We should discuss digital laziness more than we do

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I basically just invented the term “digital laziness,” but you’ve probably mentioned a variation of it at least once with your friends. Let’s try to break it down quick and clean here.

Digital got to scale very quickly. Maybe the stat you see the most is this one: it took 35 years to build the U.S. highway system, and that serves about 300 million people (maybe a bit more). Facebook was serving that many people in four years. Now, you can say back to me “One is a physical asset, and one is a digital concept,” and you know what? You are right. But you know what, Part II? That’s the point. The whole idea of “disruption” comes from the digital scaling of previously physical assets. Back when, maybe I needed a team of accountants, some “math machines,” and warehouses to run a business. Now I need apps and the cloud. Trite? A little bit, but not too far off.

Mobile scaled even faster than digital. The first iPhone was a little over a decade ago, and there are more phones on Earth than people. (Depressingly, way more people have access to a mobile phone than a toilet.We love stuffin the world.)

When stuff scales quickly with no real rules, usually some level of chaos ensues. If a company goes from four employees to 200 employees in a week, you can bet that next week is going to be a real doozy of a mess. Process, which is sacrosanct to most people, will be all over the place. People’s heads will explode.

Passively clicking “like” all day isn’t really helping anyone.

Well, here’s what happened with digital and mobile scaling so fast:

  • It created tons of new jobs and ecosystems (good)
  • Because people didn’t know the rules, it also allowed a lot of consultants and “experts” to rush in and over-charge (bad)
  • We just started “doing it” (“Oh yea, I’m on Facebook”) and not thinking about it

The third bullet is where digital laziness begins.

Digital laziness and the passive like

What’s the most passive action of the modern world? Some contenders might include nodding at someone on the street or saying “What’s up?” or “How’s it going?” Sadly, the de facto response to those latter two questions is now almost always “I’m so slammed!”

I’d argue it’s the like. Hitting like on something is easy. You scroll through a bunch of stuff and you hit “like” on various things, for a mix of reasons:

  • Everyone else seems to be doing it (new children, engagements, marriages, etc.)
  • There’s some personal political reason you’re doing it (to support or annoy someone)
  • You’re bored as fuck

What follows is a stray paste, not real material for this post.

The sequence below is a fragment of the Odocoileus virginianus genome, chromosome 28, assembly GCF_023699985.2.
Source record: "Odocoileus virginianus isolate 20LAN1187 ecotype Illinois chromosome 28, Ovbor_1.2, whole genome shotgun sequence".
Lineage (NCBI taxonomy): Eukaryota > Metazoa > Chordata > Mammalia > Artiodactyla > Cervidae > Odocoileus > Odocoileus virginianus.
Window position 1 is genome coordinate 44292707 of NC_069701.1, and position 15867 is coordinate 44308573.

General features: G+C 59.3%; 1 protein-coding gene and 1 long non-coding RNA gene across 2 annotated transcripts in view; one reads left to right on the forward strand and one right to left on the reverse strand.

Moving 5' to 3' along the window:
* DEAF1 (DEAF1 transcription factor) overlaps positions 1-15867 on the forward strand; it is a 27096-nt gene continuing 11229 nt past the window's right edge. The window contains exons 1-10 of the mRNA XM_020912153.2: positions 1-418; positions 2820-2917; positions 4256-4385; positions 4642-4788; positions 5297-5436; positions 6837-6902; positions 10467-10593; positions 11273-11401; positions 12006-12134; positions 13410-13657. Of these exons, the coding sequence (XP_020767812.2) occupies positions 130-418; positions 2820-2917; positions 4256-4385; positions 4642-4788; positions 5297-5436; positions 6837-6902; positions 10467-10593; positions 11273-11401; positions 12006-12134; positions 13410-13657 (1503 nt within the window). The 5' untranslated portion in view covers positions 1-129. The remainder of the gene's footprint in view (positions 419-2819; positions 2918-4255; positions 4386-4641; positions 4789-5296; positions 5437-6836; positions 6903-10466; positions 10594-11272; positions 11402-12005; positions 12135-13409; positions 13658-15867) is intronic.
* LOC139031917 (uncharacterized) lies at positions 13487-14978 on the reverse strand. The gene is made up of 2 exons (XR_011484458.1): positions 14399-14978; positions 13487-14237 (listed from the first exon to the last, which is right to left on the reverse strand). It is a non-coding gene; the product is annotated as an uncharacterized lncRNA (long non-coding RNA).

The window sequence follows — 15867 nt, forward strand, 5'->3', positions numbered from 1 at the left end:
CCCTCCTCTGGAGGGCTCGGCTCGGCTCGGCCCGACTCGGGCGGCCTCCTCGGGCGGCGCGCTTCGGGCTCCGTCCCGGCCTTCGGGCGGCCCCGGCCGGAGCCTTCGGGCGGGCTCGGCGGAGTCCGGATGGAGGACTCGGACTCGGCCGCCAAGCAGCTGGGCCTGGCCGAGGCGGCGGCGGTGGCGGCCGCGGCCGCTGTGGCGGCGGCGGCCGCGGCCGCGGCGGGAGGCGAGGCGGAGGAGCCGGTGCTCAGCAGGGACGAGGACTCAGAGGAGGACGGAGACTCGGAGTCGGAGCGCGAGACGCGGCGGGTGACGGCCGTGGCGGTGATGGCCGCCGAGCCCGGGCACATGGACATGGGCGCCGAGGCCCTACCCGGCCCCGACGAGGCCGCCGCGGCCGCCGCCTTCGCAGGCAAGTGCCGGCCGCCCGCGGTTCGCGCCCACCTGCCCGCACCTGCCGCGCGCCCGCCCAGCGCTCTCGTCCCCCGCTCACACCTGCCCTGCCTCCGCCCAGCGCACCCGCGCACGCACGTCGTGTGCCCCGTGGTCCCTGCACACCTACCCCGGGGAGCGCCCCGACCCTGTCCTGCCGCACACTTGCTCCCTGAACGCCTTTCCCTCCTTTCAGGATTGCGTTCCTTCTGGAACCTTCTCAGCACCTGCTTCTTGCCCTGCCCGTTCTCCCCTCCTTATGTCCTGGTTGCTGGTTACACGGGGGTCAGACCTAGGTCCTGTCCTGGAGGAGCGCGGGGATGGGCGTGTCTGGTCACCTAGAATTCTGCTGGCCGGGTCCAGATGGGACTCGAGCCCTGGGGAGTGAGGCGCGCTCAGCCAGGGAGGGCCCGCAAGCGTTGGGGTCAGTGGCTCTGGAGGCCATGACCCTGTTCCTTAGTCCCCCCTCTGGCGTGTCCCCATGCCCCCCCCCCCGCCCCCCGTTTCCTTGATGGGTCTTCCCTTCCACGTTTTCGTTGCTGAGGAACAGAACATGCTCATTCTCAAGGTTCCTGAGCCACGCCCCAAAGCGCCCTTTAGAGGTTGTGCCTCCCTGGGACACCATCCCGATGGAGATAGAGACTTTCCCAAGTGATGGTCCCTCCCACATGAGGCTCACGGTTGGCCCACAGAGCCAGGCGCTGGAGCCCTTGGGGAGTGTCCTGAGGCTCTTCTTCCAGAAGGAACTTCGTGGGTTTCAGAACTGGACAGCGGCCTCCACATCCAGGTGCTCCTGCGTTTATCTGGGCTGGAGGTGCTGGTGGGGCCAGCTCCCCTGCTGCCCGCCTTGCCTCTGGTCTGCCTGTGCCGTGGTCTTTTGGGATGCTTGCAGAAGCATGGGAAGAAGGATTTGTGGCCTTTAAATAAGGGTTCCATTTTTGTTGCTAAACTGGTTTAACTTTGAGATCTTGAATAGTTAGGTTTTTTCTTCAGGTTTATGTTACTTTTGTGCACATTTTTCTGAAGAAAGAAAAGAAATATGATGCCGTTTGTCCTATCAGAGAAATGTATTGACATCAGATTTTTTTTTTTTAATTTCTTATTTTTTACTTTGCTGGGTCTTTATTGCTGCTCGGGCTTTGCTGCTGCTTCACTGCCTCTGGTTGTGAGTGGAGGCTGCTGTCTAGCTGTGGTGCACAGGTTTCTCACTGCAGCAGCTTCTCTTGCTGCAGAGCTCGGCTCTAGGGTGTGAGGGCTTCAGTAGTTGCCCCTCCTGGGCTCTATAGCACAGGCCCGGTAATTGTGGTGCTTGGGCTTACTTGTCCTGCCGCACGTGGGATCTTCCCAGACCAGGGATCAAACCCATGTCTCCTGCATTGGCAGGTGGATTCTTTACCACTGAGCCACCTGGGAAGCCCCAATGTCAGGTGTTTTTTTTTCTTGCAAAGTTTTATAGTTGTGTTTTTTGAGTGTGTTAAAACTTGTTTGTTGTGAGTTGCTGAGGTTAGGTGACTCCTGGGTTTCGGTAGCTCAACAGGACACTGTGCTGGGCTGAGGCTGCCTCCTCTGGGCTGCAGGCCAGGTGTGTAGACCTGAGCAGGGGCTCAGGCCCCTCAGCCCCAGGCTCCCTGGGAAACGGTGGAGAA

• “I dunno, it’s just a thing you do, right?”

This is digital laziness. Just mindless clicking. We all do it. Some of us literally spend our days doing it. You know you all have that one friend who seems to “like” every post on every platform ever posted. Go ahead, think of that friend now. Whisper his/her name to the wind.

What’s the problem with the passive like?

Nothing on the surface. You’re just supporting friends and acquaintances.

But you’re not thinking about the tech behind said “like.” Algorithms are literally designed to put people into pens/bubbles, because then corporations can look at what we “liked” and say, “OK, I will feed X-person over to Y-product.” That’s how the game is played.

Over time, though, all these passive likes and digital laziness created huge echo chambers which then (in small part) shifted political realities. That’s a whole thing. Now we mostly spend all day seeing stuff that already resonates with us; confirmation bias, once simply a psychological theory, is now a day-to-day norm.

How are we supposed to develop empathy as adultsif we never see the other side in much of our day-to-day interactions?

Some other problems with digital laziness

Depression: Social media platforms are comparison theory on steroids, but people forget this. No one really wants to post a “bad” side of themselves on social, so a lot of people look at their friends and acquaintances and think “He/she is doing much better than I am.” This causes depression. Want to know how big a farce the whole deal is? When someone gets divorced or has a “reversal,” what do they typically do first? Go silent on social. It’s not a place you discuss real shit, for most people.

Facebook is the new email: Hot take time! But think about it. It’s super low-context (vaguebooking), 3/4 of the shit posted gets totally ignored, and it’s a great way to get run around in circles on bullshit like “Post the fourth pic in your phone.” Digital laziness got us here.

People forget the “action” step: If you Instagram a funny Trump meme and you’re hardcore liberal, doing that is not “fighting Trump.” Because of how algorithms work, most people who saw your LOL post already felt that way. Protesting and fighting are different in the modern age. You want to fight, you gotta do something. Go work for a state senator. “Liking” a post is digital laziness.

But hasn’t social media been this great connective tool?

Of course. It’s been awesome for many things. But it’s also made the adulthood “rat race” a lot worse. Very few things are universally good or universally bad. We deify the concept of motherhood, right? But some mothers are awful. We hate Hitler, right? Well, Hitler was a marketing genius. Everything has two sides. Social media and digital tools are just another example.

But people need to take the time to understand how these things work, and why they’re addictive to many. If we give into digital laziness, the problems just go on and on in circles.

What else would you add on those digital laziness issue?

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Blogging, largely about work and how to improve it. How I make (some) money: http://thecontextofthings.com/hire-freelance-writer-ted-bauer/

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